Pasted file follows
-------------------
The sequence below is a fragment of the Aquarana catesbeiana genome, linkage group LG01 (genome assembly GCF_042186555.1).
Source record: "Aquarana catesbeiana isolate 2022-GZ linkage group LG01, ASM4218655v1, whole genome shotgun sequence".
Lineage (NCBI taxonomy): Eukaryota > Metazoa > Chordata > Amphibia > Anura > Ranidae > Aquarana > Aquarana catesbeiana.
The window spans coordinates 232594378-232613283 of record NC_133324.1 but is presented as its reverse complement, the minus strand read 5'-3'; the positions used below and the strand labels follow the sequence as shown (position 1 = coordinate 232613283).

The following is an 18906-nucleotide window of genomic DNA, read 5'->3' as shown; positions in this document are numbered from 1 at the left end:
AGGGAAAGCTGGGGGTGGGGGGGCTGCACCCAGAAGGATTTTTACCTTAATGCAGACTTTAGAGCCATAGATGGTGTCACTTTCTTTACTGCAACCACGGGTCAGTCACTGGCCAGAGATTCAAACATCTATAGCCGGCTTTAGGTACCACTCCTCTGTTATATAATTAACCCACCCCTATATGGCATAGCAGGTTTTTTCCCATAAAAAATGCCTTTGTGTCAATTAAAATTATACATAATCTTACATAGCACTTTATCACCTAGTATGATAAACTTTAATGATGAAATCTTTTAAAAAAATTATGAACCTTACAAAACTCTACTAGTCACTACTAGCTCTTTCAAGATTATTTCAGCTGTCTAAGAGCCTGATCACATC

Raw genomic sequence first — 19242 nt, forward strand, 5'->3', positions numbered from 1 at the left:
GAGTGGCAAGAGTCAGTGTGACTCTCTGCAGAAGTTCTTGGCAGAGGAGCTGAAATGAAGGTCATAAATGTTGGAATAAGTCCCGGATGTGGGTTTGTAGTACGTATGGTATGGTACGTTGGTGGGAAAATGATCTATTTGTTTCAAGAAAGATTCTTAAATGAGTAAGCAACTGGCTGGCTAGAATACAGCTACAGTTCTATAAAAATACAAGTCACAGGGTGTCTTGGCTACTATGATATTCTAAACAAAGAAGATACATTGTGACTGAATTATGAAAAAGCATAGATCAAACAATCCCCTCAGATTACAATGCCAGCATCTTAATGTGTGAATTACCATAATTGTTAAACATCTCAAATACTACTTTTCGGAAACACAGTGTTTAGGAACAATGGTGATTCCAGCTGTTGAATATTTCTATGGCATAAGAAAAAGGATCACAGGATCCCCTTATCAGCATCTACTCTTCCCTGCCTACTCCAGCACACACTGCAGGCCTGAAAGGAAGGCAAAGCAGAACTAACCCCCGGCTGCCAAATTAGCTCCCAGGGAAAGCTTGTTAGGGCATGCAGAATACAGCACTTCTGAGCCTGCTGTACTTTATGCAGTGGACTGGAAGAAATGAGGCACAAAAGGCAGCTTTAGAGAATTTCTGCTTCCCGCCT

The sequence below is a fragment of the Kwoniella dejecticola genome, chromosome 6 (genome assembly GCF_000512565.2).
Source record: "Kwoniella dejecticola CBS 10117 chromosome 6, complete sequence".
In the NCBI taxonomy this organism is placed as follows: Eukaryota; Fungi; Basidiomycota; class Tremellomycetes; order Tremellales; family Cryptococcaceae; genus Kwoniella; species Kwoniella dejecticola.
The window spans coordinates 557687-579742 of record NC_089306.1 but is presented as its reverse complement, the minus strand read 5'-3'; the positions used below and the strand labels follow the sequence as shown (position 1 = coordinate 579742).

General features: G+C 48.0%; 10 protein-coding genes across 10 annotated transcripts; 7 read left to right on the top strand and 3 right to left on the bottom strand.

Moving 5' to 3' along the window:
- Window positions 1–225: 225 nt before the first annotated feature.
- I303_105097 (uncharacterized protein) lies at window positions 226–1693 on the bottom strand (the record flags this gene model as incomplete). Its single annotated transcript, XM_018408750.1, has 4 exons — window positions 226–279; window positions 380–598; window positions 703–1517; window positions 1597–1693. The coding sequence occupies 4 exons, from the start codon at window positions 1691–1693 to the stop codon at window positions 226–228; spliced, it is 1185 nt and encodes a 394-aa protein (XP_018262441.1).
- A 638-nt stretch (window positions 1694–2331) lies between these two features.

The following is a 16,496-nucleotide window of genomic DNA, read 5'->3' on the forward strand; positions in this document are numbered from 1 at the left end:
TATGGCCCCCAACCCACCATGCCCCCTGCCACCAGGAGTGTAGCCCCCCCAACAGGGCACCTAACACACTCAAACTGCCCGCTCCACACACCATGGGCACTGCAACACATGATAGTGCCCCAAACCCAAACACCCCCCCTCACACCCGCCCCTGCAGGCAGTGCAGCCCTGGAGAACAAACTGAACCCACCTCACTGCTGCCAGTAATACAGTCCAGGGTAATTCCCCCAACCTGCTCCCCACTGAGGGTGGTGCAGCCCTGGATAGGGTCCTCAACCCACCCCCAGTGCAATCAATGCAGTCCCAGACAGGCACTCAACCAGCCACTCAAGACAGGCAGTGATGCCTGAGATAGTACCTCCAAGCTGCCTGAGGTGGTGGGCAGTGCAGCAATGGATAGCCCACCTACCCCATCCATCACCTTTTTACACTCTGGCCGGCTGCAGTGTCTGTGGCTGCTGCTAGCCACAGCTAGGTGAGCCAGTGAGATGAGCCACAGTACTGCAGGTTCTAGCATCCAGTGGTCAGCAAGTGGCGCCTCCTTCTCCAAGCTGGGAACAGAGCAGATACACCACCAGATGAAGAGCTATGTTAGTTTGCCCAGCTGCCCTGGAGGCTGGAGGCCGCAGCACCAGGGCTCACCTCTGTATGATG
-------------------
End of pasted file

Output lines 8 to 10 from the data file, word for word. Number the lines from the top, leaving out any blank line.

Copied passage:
GAGTGGCAAGAGTCAGTGTGACTCTCTGCAGAAGTTCTTGGCAGAGGAGCTGAAATGAAGGTCATAAATGTTGGAATAAGTCCCGGATGTGGGTTTGTAGTACGTATGGTATGGTACGTTGGTGGGAAAATGATCTATTTGTTTCAAGAAAGATTCTTAAATGAGTAAGCAACTGGCTGGCTAGAATACAGCTACAGTTCTATAAAAATACAAGTCACAGGGTGTCTTGGCTACTATGATATTCTAAACAAAGAAGATACATTGTGACTGAATTATGAAAAAGCATAGATCAAACAATCCCCTCAGATTACAATGCCAGCATCTTAATGTGTGAATTACCATAATTGTTAAACATCTCAAATACTACTTTTCGGAAACACAGTGTTTAGGAACAATGGTGATTCCAGCTGTTGAATATTTCTATGGCATAAGAAAAAGGATCACAGGATCCCCTTATCAGCATCTACTCTTCCCTGCCTACTCCAGCACACACTGCAGGCCTGAAAGGAAGGCAAAGCAGAACTAACCCCCGGCTGCCAAATTAGCTCCCAGGGAAAGCTTGTTAGGGCATGCAGAATACAGCACTTCTGAGCCTGCTGTACTTTATGCAGTGGACTGGAAGAAATGAGGCACAAAAGGCAGCTTTAGAGAATTTCTGCTTCCCGCCT

The sequence below is a fragment of the Kwoniella dejecticola genome, chromosome 6 (genome assembly GCF_000512565.2).
Source record: "Kwoniella dejecticola CBS 10117 chromosome 6, complete sequence".